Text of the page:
October 2009 issue

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England’s friendly North

Friendly, wild (in both senses of the word) and hugely varied, England’s north is worth discovering, says Jane Vernon Smith.

The North of England is an area of amazing contrasts,” claims Andrew Hjort of Melton College in York. It has, he says, the wildest countryside in England, and the best city life, from Northumbria to the Lake District and from York to Manchester. For Richard Day of English in Chester, the region’s diversity means that it is able to offer “something special for each type of student”.

His own city of Chester “is one of England’s ‘must see’ cities,” he declares, “[and] the varied architecture and atmosphere within the old walled city is unique.” Indeed, he adds, 8.25 million tourists come each year to see the famous rows (galleried walkways) on the streets that join at the High Cross, to visit the cathedral and to walk around the ancient walls. For English in Chester, its location in this historic city is a big selling point, says Day, as is the fact that it is the only accredited school in the city.

Chester also scores highly on its active social scene, range of entertainment and good youth culture. It hosts its own festivals throughout the year, and is also conveniently situated to make the most of opportunities on offer in nearby Liverpool and Manchester. “We have 100 tickets for the pre-season friendly [football match] between Manchester United and Valencia,” comments Day. “These events sell themselves.”

Blackpool is also a popular excursion, attracting teenagers with its theme parks. Meanwhile, lovers of the countryside are drawn to the Lake District, and the many stately homes and gardens in the region prove popular with the school’s older students.

The nearby city of Liverpool is another popular excursion destination – so much so that English in Chester offers six different themed tours there. It is, says Day, “a very welcoming city, where the people have a great sense of humour and a passion for sport and music”. It is for these attributes that Liverpool is best known, as Jim Pearson at Liverpool International Language Academy (Lila), acknowledges. With two premier league teams, “Liverpool is synonymous with football”. As the home of The Beatles, the musical tradition is strong, too, with many classical and popular music concerts, as well as pubs, bars and clubs to suit all tastes. “Having a good night out in Liverpool is easier than falling off a ladder,” remarks Pearson.

For him, “friendly” sums up the local people – including the school staff. “I would recommend Lila,” he says, “because it is professional, well run, friendly, and the staff have one priority – to ensure the needs of the students are catered for.” Just 15 minutes away from the school, at Crosby and Waterloo, there are miles of beautiful beaches and sand dunes. North Wales and Manchester are approximately one hour away, and the Lake District can be reached in two hours.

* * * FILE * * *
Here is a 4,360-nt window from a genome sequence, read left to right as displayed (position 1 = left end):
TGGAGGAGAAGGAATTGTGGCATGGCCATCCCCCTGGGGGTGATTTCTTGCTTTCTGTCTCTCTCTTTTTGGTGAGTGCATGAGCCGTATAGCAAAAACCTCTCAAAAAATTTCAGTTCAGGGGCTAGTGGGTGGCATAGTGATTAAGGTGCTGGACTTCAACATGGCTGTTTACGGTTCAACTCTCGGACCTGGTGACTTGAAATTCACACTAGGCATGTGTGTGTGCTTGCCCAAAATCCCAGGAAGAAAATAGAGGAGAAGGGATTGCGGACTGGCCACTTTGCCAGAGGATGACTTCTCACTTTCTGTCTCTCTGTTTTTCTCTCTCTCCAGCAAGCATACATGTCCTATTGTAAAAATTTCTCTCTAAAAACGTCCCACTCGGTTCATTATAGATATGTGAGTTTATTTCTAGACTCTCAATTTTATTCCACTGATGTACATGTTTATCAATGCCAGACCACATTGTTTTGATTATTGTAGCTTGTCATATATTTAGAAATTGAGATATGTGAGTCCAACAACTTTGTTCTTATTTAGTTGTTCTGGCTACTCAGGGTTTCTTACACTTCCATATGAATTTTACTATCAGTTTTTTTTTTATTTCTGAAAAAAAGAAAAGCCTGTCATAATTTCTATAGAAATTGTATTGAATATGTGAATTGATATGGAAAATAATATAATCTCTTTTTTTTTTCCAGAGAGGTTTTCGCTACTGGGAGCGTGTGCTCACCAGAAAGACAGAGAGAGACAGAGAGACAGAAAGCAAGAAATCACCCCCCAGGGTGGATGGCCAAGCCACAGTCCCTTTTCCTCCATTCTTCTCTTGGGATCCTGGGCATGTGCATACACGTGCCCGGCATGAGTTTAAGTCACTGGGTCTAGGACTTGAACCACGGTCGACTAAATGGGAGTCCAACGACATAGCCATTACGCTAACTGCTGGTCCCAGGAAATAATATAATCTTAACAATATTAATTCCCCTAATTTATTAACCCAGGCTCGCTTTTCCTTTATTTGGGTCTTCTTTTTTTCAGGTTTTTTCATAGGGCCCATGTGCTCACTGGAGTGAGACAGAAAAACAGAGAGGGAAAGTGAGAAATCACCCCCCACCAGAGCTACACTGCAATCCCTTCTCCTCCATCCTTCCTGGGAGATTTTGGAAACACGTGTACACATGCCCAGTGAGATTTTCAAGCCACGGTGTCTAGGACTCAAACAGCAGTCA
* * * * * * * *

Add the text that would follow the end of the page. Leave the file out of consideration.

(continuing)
Manchester itself offers a good alternative metropolitan destination with its own share of language schools. Manchester Language School, which offers total immersion courses of between one and three weeks’ duration for adults, is based in the home of its proprietor. It is “small, beautiful and the level of care and quality of teaching are of the highest quality,” claims Bill Godfrey, while feedback from students frequently highlights the school’s hospitality, warmth and friendship.

Although known as the birthplace of the Industrial Revolution, Manchester is no longer a city of smoking factories and heavy industry, says Godfrey. Today, its main industry is education and, with three universities, it is very much geared to the young, as well as offering cultural attractions that appeal to adults. According to Godfrey, “Manchester’s top attraction must be Manchester United and the Old Trafford stadium and museum tour.” However, as Lesley Green, Marketing Executive at Manchester Academy of English, highlights, it is not just sport that attracts visitors to the city. “The Museum of Science and Industry, the Imperial War Museum, as well as the Manchester Evening News Arena and the Bridgewater Hall [concert venue] are just some examples [that] demonstrate Manchester’s cultural heritage.”

Another northern city famous for its footballing heritage is Leeds. “Leeds may not be the most beautiful city in the UK, but it is vibrant and exciting,” says Leeds Language College’s Director of Studies, Veronica Omeni. “There is always something happening…for a wide variety of tastes – music, films, culture, art, history, theatres, or just great places to go shopping. The city is modern,” she says, “but not out of touch with the past and Yorkshire’s rich historical heritage.” Transport links are excellent, and it is easy to get around without a car. Furthermore, she points out, the city is cosmopolitan enough for foreign students not to feel out of place, but not so impersonal as some other large cities.